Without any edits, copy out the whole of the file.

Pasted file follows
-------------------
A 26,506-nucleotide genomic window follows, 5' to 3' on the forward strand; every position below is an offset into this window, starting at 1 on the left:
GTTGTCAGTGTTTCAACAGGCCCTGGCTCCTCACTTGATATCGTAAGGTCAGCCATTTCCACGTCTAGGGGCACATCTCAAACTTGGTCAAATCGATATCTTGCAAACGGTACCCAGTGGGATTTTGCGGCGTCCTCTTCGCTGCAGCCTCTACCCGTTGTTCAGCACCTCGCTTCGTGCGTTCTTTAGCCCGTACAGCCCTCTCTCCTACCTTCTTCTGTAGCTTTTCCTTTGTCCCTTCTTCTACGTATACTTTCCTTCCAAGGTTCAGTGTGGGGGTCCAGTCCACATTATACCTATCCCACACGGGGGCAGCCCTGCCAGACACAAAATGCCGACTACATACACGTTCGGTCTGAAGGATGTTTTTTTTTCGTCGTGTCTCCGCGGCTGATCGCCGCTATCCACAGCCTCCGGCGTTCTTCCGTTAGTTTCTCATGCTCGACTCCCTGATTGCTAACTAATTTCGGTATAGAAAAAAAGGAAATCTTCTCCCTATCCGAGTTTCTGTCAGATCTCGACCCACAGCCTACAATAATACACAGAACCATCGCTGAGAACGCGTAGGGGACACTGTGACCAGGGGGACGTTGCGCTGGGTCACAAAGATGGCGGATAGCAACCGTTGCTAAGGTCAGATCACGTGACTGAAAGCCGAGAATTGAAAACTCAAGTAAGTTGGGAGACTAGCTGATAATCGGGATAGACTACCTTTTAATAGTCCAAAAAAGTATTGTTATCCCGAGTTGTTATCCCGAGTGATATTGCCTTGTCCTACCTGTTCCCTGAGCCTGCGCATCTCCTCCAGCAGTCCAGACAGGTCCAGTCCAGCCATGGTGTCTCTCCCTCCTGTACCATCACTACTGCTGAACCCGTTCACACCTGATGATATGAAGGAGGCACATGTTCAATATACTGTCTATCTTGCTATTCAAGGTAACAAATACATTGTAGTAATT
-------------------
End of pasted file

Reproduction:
A 26,506-nucleotide genomic window follows, 5' to 3' on the forward strand; every position below is an offset into this window, starting at 1 on the left:
GTTGTCAGTGTTTCAACAGGCCCTGGCTCCTCACTTGATATCGTAAGGTCAGCCATTTCCACGTCTAGGGGCACATCTCAAACTTGGTCAAATCGATATCTTGCAAACGGTACCCAGTGGGATTTTGCGGCGTCCTCTTCGCTGCAGCCTCTACCCGTTGTTCAGCACCTCGCTTCGTGCGTTCTTTAGCCCGTACAGCCCTCTCTCCTACCTTCTTCTGTAGCTTTTCCTTTGTCCCTTCTTCTACGTATACTTTCCTTCCAAGGTTCAGTGTGGGGGTCCAGTCCACATTATACCTATCCCACACGGGGGCAGCCCTGCCAGACACAAAATGCCGACTACATACACGTTCGGTCTGAAGGATGTTTTTTTTTCGTCGTGTCTCCGCGGCTGATCGCCGCTATCCACAGCCTCCGGCGTTCTTCCGTTAGTTTCTCATGCTCGACTCCCTGATTGCTAACTAATTTCGGTATAGAAAAAAAGGAAATCTTCTCCCTATCCGAGTTTCTGTCAGATCTCGACCCACAGCCTACAATAATACACAGAACCATCGCTGAGAACGCGTAGGGGACACTGTGACCAGGGGGACGTTGCGCTGGGTCACAAAGATGGCGGATAGCAACCGTTGCTAAGGTCAGATCACGTGACTGAAAGCCGAGAATTGAAAACTCAAGTAAGTTGGGAGACTAGCTGATAATCGGGATAGACTACCTTTTAATAGTCCAAAAAAGTATTGTTATCCCGAGTTGTTATCCCGAGTGATATTGCCTTGTCCTACCTGTTCCCTGAGCCTGCGCATCTCCTCCAGCAGTCCAGACAGGTCCAGTCCAGCCATGGTGTCTCTCCCTCCTGTACCATCACTACTGCTGAACCCGTTCACACCTGATGATATGAAGGAGGCACATGTTCAATATACTGTCTATCTTGCTATTCAAGGTAACAAATACATTGTAGTAATT